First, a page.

It doesn’t matter if you make seven figures a year or only seven dollars an hour; anyone can find themselves strapped for cash and living paycheck to paycheck. Fortunately, you can help your family recover from this disappointing circumstance. If you are ready to take control of your finances and put your family back on the right track, here are the steps you need to take.
Put it on Paper
If you had money invested with a financial planner and went to pay them a visit, you would expect to see spreadsheets and a written record of what was happening with your money. You should expect no less from yourself when it comes to the household budget. Put the, track the expenses and take control of your spending. It’s your job as a financial manager to know exactly where the money is coming from and where it is going. Any family member with a question should be able to review your spreadsheets and find the answer.
Everyone is Responsible
Spending money is a joint effort, and so managing it must also be a joint effort. You cannot expect to control the finances and keep the family on track if your spouse isn’t on board with the spending rules and the children continue waiting until the last minute to tell you about money they need for school.
Teach your kids to predict what funds they will need and to keep you informed when money is going to be due. As adults, you should predict what your expenses will be for the car, yard, and house maintenance every year. The family should work together to decide where to go for vacations and what kind of entertainment you will enjoy. You may be the manager, but the family must work as a team.
Monitor and Control the Expenses
It’s important to understand that there are two kinds of expenses. The fixed expenses are the ones that never change. These include your mortgage, loan payments, and insurance. Variable expenses include your utilities, groceries, and discretionary spending. Look at lowering some fixed expenses by shopping around. Talk to credit card companies about lowering interest rates. Teach the kids how to turn lights off to save money on the utilities. Finally, review your discretionary spending to spot areas where you can cut back and reduce expenses.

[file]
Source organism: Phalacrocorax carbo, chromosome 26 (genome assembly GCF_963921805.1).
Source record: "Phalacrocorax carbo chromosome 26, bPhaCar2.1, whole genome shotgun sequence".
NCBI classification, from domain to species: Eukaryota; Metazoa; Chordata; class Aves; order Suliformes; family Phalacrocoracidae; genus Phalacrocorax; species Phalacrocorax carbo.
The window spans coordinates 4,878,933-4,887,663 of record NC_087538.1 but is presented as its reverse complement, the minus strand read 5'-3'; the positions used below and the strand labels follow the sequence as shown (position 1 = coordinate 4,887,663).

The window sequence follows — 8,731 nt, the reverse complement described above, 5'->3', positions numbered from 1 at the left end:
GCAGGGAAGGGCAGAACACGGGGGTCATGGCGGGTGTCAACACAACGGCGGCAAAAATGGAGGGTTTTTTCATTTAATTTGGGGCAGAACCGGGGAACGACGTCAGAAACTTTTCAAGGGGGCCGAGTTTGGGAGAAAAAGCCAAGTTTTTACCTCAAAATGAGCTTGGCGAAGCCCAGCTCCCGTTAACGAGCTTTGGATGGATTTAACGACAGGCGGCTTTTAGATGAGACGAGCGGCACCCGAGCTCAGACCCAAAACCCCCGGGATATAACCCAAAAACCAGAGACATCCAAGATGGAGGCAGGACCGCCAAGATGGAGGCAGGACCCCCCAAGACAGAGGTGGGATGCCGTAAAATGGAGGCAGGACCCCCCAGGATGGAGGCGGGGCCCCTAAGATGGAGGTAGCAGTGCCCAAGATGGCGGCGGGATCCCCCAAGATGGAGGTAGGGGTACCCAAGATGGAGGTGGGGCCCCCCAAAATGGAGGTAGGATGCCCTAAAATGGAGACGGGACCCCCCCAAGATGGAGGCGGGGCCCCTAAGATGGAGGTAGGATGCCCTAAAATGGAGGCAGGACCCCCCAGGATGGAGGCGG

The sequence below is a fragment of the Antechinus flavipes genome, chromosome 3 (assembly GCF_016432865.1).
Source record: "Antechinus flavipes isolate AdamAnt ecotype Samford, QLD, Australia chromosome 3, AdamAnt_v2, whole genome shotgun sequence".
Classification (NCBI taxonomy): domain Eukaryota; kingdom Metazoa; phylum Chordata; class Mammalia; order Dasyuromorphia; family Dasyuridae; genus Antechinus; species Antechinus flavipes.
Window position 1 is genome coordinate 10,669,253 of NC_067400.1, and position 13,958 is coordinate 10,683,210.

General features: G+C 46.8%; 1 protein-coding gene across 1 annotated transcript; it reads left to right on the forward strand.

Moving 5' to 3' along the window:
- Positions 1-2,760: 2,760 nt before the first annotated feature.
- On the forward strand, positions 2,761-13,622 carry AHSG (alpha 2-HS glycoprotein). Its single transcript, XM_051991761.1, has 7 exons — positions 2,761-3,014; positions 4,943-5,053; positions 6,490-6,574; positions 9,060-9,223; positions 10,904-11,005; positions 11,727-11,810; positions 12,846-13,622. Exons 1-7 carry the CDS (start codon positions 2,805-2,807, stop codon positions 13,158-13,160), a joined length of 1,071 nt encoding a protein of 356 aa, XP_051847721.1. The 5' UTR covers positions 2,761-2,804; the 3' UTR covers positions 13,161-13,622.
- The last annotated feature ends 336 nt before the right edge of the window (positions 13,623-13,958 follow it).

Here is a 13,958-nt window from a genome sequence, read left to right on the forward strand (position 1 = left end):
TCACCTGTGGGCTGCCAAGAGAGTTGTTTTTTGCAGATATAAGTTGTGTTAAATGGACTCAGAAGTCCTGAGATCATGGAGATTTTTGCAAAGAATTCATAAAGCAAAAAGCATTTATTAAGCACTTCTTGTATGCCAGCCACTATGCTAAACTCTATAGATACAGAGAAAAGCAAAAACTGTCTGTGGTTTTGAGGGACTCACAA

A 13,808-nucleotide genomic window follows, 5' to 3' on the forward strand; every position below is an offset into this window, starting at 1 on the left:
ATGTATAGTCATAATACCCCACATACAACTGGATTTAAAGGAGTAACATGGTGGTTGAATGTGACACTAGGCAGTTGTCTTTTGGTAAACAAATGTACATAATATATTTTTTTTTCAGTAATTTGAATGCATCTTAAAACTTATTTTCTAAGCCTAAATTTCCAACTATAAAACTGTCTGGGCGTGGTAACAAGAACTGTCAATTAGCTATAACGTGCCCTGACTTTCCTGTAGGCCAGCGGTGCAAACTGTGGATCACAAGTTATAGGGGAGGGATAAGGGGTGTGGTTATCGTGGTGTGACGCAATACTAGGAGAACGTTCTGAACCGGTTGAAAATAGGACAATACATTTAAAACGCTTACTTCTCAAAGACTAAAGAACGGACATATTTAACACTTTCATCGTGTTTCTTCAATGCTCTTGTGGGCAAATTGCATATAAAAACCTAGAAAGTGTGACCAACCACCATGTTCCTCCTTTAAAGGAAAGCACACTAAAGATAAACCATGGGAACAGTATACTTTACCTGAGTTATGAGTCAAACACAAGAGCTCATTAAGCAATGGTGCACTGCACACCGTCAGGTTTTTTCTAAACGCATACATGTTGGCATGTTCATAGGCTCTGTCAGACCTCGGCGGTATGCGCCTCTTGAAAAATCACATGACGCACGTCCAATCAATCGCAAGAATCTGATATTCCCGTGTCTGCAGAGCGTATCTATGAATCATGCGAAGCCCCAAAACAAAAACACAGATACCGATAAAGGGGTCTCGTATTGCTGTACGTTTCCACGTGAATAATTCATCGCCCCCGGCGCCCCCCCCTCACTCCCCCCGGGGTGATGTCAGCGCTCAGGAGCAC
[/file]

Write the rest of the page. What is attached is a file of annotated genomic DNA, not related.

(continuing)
Savings is Vital
Small amounts can make a difference. Setting aside money every month will help carry you through when the kids have school fees, when you need new brakes on the car, or when the electric bill is unexpectedly high. An emergency fund isn’t a luxury. It’s a necessity that will allow you to keep your finances under control. Your emergency fund can never be too large, so continue putting aside money every payday.
Be Smart About Credit
You have to borrow money to buy a new car, but you don’t have to charge a dinner out. Be smart about your credit usage. Try to switch to a cash and carry policy. If you don’t have the cash, then don’t buy it. Save your money and make the purchase later. If your current car is running fine, then stick with it a few more months and put that money towards your debt. It’s a little sacrifice now that will have a large reward later.
Taking control of your family’s finances won’t happen by accident. It is a conscious decision. Getting the entire family involved will make a huge difference in how effectively your plan works. People will fall off the wagon occasionally, so you will also need to encourage each other to stand by the plan and keep moving forward. Before you know it, your finances will start coming into line and you will be the hero of your family.
Elisa Bosley writes financial advice on behalf of Accountant.org, a website where you can find a large directory of accounting services and resources in your area.